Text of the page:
For the first time, I felt true hope—and not the kind of hope that could only come after the ending of a trial—I felt reassured that everything would one day be made right. I knew in that moment that no matter how the trial would end—I was going to be standing. 

There are not going to be many moments in our lives when we have the opportunity to stare at our pain face to face . . . but our struggles are real. Even the ones you cannot see are sometimes unbearable. Many struggle with depression; some are plagued with disease. Some people have been abused, neglected or forgotten.

We are all facing some sort of trial. Not everyone will get to sit in a courtroom through a murder trial to try to put together the broken pieces of the past, but we all—at one time or another—will have to face them head on. If you have spent the last nineteen months—or the last nineteen years, trying to run from the past . . . STOP.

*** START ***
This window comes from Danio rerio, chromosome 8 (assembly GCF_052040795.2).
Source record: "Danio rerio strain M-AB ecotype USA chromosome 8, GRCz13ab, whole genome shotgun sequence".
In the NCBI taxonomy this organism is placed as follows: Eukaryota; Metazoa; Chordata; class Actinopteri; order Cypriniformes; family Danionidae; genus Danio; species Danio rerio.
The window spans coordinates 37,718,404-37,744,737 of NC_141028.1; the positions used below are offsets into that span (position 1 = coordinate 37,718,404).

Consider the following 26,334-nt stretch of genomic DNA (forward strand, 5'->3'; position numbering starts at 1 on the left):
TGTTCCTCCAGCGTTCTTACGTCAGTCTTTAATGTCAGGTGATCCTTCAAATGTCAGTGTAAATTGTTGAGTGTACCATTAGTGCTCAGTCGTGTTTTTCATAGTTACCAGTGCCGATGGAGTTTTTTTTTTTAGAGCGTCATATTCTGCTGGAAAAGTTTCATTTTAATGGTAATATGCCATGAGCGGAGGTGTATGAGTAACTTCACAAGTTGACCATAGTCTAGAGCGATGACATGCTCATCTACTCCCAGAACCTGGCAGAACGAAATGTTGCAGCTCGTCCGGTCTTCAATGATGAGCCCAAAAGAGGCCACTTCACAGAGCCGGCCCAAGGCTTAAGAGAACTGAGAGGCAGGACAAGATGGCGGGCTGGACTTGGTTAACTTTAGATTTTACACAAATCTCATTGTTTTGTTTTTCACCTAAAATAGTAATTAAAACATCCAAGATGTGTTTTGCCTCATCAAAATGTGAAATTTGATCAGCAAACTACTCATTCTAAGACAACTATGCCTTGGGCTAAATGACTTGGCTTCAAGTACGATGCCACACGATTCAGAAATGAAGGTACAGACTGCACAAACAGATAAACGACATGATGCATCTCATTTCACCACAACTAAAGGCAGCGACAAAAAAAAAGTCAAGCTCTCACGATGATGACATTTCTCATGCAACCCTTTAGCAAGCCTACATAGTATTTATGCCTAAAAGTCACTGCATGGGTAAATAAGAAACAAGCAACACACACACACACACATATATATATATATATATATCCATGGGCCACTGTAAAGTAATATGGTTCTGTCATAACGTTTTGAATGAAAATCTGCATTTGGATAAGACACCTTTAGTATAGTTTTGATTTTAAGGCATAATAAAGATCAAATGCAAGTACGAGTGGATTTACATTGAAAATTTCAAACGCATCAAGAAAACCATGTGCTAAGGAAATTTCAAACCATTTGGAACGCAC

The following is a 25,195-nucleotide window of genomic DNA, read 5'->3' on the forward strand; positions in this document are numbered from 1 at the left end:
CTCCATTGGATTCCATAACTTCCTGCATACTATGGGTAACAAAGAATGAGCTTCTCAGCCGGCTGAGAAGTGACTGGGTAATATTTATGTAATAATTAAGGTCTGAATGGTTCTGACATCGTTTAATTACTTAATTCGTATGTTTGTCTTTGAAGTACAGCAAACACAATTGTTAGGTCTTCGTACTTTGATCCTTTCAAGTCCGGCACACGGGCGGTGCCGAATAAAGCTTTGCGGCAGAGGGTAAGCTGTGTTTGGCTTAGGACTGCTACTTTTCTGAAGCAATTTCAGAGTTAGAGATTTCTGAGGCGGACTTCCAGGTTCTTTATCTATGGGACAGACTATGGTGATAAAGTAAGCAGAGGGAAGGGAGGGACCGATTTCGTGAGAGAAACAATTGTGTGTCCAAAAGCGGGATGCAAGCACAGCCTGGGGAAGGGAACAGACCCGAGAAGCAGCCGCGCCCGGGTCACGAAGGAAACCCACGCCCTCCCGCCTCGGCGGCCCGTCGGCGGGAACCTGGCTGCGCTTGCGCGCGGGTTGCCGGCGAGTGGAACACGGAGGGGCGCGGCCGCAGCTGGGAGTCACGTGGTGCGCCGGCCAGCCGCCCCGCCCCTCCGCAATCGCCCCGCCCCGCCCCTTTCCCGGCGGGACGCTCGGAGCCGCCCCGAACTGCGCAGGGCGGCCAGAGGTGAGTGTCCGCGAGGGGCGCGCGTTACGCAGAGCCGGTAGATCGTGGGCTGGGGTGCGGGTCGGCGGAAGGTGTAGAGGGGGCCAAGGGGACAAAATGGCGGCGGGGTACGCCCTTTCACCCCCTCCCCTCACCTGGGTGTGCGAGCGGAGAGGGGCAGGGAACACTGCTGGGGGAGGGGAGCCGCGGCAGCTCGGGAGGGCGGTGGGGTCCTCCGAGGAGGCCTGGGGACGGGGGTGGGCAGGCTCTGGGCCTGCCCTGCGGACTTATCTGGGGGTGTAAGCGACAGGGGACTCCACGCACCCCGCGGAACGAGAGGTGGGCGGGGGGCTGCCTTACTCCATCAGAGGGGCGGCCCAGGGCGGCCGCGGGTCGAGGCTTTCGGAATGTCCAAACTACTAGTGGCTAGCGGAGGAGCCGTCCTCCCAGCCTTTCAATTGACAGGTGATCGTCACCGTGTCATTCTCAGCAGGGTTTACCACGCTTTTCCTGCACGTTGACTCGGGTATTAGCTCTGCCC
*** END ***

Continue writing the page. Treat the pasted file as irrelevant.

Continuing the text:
Running from the past doesn’t change anything today—it only dilutes the happiness of tomorrow. 

Now is our time to set it free. The past was long ago—even if it was just yesterday . . . it doesn’t have to follow you around any more. You can start fresh today—and you have a Savior who can show you the way. Your pain may have held the power over you in your life for all this time—but you don’t need it to survive. It is hard to let it go . . . when it has been your lifeline—but once you set it free . . . you will see that it was suffocating you all along. Set yourself free. Pray for the peace you are walking around seeking. 

Maybe you aren’t standing outside of a courtroom waiting for a reason to turn the handle—but it is waiting for you to. Turn the handle. Step inside. If you walk away and pretend it is not there—it still isn’t going to go away. Maybe you are not brave enough to do this, but are you brave enough to walk away and never know? It is your time. You deserve to be happy. You deserve to smile every day. 

Not every day will be breathtaking . . . but there will be beauty in each one.